Going into debt for Africa?

Mar 29th, 2005, 04:45 PM
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Going into debt for Africa?

Reading some of the posts at the end of the thread on the recent rise in the Rand prompted me to make this new post.

Are you willing to go into debt for travel to Africa? To what lengths will you go to be able to travel to Africa?

While I would never ask about your travel finances in person, I don't consider it rude or intrusive to post this question here.

Personally, I work several part-time jobs in addition to my real full-time job, buy clothes at Goodwill and shun restaurants, opting for my own beans and rice instead, to be able to travel to Africa and elsewhere. I've never traveled on borrowed money, though.

Just curious about you all.
atravelynn is offline  
Mar 29th, 2005, 05:26 PM
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Good question. I, too, work more than one job so that I can travel. While I think we must be financially sensible, I also do not want to find myself in a small corner of a nursing home wishing I had gone somewhere. And if it is true that in old age we revert to the past for our memories, I want to make sure my past memories are rich and varied. I'd rather have the memory of a graceful giraffe loping across a savannah than one of four walls because I didn't go anywhere or experience anything. And since I'll probably end up on a park bench in St. Petersburg, Fl with a tin cup, I'll need some exciting memories!!!
birder57 is offline  
Mar 29th, 2005, 07:25 PM
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Very wise not to borrow money, full stop. I think the only time one should be for buying a house of starting a business. The amount of people who get in trouble money wise paying for lasts years holiday, xmas etc is insane. Better to own what you have, even if it is only a little.
rdkr is offline  
Mar 29th, 2005, 09:51 PM
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For my wife & I the urge to visit Africa at least twice a year overrides the money worries!

In a good year, we will happily splurge a bit and visit private reserves and 5* properties on a fly-in basis. Sometimes for curiosity more than any other reason but many of these top places are addictively romantic and certainly help to keep the marriage strong!

2 out of 3 trips, however, have budget restrictions and we really enjoy living "local". Self-drive, no (or limited) guide services, B&Bs with charming hosts, public game parks and unknown restaurants filled with locals (and no tourists) have become our thing.

Visiting Africa will always be a financial burden but it has become manageable once we accepted that the most expensive experiences are not always the best for us. In June, for example, you won't find us at my beloved Serengeti Grumeti Camp. Instead, we will be fly-camping nearby with 2 Maasai friends who I trust can help keep the wildlife away at night!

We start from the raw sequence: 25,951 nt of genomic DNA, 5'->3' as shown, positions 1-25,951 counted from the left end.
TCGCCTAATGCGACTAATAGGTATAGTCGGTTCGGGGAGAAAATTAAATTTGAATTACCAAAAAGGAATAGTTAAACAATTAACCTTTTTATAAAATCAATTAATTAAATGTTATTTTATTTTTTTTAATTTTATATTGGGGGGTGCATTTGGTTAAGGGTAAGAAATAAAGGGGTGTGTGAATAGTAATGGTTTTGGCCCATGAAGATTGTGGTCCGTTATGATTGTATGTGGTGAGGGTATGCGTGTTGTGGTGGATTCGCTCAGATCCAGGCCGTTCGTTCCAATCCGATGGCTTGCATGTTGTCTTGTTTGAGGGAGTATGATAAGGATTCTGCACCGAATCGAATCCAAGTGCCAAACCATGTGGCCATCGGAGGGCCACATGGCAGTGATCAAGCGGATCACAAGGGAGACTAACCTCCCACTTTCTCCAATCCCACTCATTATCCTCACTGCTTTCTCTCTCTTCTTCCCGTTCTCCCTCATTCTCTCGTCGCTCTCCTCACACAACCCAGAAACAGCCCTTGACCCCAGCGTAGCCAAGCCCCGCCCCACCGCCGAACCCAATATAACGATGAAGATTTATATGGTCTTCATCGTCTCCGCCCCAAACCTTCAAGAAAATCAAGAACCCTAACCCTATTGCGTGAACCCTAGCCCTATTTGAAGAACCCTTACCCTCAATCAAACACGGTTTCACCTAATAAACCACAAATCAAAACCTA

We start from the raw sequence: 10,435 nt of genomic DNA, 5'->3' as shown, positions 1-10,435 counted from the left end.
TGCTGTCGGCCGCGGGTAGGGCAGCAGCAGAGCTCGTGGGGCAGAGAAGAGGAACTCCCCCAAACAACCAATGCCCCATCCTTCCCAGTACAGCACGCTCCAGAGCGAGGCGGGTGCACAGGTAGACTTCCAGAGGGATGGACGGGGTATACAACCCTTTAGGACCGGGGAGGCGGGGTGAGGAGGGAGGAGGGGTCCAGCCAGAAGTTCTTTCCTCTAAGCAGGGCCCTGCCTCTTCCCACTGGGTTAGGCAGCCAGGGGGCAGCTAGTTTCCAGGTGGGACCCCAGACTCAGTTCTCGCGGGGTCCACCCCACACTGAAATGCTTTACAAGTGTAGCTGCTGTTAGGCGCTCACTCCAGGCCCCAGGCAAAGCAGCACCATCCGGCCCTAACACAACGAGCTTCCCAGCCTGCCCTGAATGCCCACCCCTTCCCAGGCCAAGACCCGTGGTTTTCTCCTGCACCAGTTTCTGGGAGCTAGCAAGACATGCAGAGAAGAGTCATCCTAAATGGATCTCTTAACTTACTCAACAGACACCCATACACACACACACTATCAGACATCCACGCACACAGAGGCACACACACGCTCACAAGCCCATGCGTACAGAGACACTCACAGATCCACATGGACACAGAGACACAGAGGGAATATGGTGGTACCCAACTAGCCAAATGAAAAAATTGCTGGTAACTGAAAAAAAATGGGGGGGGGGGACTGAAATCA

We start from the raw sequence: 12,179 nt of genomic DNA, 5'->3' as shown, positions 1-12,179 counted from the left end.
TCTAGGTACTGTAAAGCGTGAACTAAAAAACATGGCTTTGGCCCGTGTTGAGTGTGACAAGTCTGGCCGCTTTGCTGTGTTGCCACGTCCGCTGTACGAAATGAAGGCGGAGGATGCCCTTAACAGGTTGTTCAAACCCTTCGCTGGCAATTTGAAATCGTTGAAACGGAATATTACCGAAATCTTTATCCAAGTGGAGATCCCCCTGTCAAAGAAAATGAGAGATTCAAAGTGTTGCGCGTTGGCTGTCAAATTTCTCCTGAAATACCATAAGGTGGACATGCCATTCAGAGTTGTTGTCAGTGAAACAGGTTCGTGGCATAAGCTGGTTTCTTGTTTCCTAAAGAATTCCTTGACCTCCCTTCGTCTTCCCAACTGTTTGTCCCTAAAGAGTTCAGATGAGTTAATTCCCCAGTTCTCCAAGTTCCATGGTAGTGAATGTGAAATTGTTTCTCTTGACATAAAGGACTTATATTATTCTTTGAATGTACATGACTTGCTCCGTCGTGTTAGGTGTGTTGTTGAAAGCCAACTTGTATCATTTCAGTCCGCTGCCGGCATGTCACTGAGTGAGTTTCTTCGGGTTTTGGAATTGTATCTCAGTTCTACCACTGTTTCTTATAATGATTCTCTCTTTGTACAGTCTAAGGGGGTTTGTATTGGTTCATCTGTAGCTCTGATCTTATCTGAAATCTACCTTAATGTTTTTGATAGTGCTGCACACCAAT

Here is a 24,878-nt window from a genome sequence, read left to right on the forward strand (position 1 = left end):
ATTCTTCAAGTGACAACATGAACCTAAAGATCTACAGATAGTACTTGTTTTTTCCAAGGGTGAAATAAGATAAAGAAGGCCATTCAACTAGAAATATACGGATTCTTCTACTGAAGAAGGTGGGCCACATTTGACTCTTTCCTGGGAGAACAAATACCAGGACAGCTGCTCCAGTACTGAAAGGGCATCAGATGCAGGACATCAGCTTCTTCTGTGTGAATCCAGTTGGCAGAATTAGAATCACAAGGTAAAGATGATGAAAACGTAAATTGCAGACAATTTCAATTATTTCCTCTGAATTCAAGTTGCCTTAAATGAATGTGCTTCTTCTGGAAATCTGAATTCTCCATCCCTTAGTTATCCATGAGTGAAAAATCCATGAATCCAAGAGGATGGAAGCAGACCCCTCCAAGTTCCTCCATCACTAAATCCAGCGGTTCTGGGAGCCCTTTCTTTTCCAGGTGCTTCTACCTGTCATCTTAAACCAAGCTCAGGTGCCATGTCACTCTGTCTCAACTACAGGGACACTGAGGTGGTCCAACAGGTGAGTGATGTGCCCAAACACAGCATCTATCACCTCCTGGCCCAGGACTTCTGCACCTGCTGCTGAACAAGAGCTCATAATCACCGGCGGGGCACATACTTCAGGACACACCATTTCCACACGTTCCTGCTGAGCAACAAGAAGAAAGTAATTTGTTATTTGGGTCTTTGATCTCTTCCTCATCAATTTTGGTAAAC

When we started our own business we suddenly had more time to do the things we love, but with less disposable income. Nowadays, you won't read about Mombo, Mnemba or 12 Apostles in my trip reports!

With our limited budget we are discovering a whole new Africa and I can hardly wait for our trip to Tanzania and South Africa in June!
climbhighsleeplow is offline  
Mar 30th, 2005, 12:03 AM
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Personally, I prefer to live life as if I may be hit by a bus tomorrow, and that applies to more than travel, but also in general lifestyle. My only saving grace is the fact that my wife and I each earn better than average incomes and that we own a couple properties. I like to think that my savings is in my second property, although it would be nice to be more "liquid."

Perhaps I am foolish, but I do have faith that my lavish spending on African and other things will not come back to haunt me.

I do think that it is within my grasp to start upping the ante, with a visit to Africa possibly every 8 months or so, God willing. I just feel such a pull to Africa, and while it is mostly related to the wildlife so far, I am sure that will expand in time to the people. There is just nowhere else that I have visited that even comes close.

Who knows, if the economy improves, along with the U.S. Dollar, I may just buy a modest property in South Africa. I did strike a deal on my first visit, in March 2002, on a wonderful plot of land in a gated seaside community in Hout Bay, but I foolishly dropped out of the deal when the Rand went from about 11.7 to about 11.2 in a matter of days. It would have cost me about $70,000 USD for a 1/3 of an acre plot of land, and probably not more than another $130,000 to build a very nice 2,500+ sq. ft. home. So, for $200,000 USD I would have owned my own home in the Western Cape.